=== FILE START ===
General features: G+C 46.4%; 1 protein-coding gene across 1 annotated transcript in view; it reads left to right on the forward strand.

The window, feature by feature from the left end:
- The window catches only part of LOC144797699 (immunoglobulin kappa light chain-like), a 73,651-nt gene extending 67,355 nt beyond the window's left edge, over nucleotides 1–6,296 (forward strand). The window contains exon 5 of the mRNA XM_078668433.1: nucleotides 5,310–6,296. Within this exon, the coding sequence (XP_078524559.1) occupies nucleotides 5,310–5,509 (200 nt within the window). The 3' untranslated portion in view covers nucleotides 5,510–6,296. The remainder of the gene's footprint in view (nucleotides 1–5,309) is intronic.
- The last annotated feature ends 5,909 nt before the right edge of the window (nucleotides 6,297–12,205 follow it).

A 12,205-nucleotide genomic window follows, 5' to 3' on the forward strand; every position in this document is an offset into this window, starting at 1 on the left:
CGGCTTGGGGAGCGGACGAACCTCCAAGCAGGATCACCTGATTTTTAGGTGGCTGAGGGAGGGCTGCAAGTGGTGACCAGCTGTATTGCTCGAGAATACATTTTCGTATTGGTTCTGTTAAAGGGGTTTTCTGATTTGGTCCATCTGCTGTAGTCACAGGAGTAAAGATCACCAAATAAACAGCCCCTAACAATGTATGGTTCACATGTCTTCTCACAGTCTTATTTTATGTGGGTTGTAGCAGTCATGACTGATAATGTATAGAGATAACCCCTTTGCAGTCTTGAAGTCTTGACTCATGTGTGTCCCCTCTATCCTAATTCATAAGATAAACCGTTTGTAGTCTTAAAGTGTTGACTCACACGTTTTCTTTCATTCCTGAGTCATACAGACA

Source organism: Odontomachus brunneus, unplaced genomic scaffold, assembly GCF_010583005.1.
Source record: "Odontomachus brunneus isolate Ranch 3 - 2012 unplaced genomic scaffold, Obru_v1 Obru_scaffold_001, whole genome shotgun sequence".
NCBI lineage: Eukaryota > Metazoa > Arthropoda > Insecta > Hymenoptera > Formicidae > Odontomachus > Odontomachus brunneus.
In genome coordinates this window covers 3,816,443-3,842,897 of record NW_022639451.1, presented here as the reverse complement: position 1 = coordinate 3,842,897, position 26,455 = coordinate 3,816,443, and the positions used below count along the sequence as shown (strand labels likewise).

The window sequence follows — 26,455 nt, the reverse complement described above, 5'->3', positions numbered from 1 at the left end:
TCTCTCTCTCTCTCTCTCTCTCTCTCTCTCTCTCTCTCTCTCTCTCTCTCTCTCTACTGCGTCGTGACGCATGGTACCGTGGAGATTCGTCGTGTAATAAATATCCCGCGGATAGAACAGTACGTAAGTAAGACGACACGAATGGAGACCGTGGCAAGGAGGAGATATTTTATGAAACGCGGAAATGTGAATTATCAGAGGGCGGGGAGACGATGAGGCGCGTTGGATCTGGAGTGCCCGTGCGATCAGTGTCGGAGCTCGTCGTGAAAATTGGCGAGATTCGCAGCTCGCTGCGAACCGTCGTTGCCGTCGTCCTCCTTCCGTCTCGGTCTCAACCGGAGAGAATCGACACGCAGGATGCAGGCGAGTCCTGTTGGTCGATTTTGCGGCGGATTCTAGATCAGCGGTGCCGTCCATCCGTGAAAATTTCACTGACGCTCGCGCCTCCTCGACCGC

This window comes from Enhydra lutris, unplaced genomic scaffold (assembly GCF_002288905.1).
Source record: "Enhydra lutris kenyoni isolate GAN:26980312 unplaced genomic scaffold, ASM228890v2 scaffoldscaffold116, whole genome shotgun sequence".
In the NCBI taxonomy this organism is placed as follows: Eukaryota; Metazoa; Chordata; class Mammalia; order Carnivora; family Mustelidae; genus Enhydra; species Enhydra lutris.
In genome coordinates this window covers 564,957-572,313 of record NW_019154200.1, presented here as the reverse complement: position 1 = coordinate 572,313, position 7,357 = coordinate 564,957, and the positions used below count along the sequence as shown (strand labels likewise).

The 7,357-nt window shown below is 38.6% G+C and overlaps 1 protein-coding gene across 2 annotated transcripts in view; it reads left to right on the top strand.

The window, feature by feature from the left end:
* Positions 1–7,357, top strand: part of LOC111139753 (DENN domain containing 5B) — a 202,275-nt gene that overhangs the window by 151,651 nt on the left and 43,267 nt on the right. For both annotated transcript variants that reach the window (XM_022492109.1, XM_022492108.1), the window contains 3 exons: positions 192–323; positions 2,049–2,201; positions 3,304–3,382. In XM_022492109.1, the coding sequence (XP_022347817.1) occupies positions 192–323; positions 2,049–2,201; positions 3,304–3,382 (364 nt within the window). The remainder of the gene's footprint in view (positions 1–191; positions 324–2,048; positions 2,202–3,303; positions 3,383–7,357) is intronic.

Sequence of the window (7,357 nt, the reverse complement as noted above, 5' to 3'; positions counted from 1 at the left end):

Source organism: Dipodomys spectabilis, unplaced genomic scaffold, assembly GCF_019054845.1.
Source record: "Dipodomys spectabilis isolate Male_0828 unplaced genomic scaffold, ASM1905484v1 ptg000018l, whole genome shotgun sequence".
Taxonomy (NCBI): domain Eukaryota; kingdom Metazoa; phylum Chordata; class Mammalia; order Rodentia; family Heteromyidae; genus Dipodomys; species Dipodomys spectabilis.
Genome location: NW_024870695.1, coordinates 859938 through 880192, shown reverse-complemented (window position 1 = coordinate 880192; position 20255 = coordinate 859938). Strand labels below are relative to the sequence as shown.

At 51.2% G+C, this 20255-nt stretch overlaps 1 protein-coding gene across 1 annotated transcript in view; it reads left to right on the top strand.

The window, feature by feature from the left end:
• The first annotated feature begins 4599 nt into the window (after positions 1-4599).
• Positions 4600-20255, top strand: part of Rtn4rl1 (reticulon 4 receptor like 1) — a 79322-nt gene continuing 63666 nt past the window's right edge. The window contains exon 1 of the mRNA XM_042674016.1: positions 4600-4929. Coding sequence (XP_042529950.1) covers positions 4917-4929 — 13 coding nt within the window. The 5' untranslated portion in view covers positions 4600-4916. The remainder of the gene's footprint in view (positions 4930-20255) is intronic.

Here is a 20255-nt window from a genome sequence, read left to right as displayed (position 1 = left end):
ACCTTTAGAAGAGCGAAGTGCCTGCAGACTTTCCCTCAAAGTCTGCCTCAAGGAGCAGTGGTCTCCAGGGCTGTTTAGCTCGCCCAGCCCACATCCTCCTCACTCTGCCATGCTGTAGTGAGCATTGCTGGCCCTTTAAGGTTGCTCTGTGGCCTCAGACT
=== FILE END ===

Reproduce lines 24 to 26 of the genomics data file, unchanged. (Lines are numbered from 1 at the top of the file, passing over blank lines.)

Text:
Genome location: NW_024870695.1, coordinates 859938 through 880192, shown reverse-complemented (window position 1 = coordinate 880192; position 20255 = coordinate 859938). Strand labels below are relative to the sequence as shown.

At 51.2% G+C, this 20255-nt stretch overlaps 1 protein-coding gene across 1 annotated transcript in view; it reads left to right on the top strand.

The window, feature by feature from the left end: